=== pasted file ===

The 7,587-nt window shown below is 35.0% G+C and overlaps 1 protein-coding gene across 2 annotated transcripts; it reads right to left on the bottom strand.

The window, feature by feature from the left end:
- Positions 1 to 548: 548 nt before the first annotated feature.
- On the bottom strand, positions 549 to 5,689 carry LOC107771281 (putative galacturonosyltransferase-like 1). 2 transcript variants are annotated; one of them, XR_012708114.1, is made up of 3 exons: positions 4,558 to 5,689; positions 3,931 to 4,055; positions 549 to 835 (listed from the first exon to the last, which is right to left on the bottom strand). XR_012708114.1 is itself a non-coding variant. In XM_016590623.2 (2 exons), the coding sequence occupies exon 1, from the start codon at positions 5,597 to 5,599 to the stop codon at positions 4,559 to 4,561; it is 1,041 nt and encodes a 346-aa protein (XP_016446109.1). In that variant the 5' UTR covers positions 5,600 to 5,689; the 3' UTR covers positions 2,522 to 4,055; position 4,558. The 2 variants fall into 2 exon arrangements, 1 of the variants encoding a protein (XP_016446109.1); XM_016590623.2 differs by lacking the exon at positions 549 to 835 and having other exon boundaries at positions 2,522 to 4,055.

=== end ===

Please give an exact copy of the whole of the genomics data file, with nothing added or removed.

The 7,587-nt window shown below is 35.0% G+C and overlaps 1 protein-coding gene across 2 annotated transcripts; it reads right to left on the bottom strand.

The window, feature by feature from the left end:
- Positions 1 to 548: 548 nt before the first annotated feature.
- On the bottom strand, positions 549 to 5,689 carry LOC107771281 (putative galacturonosyltransferase-like 1). 2 transcript variants are annotated; one of them, XR_012708114.1, is made up of 3 exons: positions 4,558 to 5,689; positions 3,931 to 4,055; positions 549 to 835 (listed from the first exon to the last, which is right to left on the bottom strand). XR_012708114.1 is itself a non-coding variant. In XM_016590623.2 (2 exons), the coding sequence occupies exon 1, from the start codon at positions 5,597 to 5,599 to the stop codon at positions 4,559 to 4,561; it is 1,041 nt and encodes a 346-aa protein (XP_016446109.1). In that variant the 5' UTR covers positions 5,600 to 5,689; the 3' UTR covers positions 2,522 to 4,055; position 4,558. The 2 variants fall into 2 exon arrangements, 1 of the variants encoding a protein (XP_016446109.1); XM_016590623.2 differs by lacking the exon at positions 549 to 835 and having other exon boundaries at positions 2,522 to 4,055.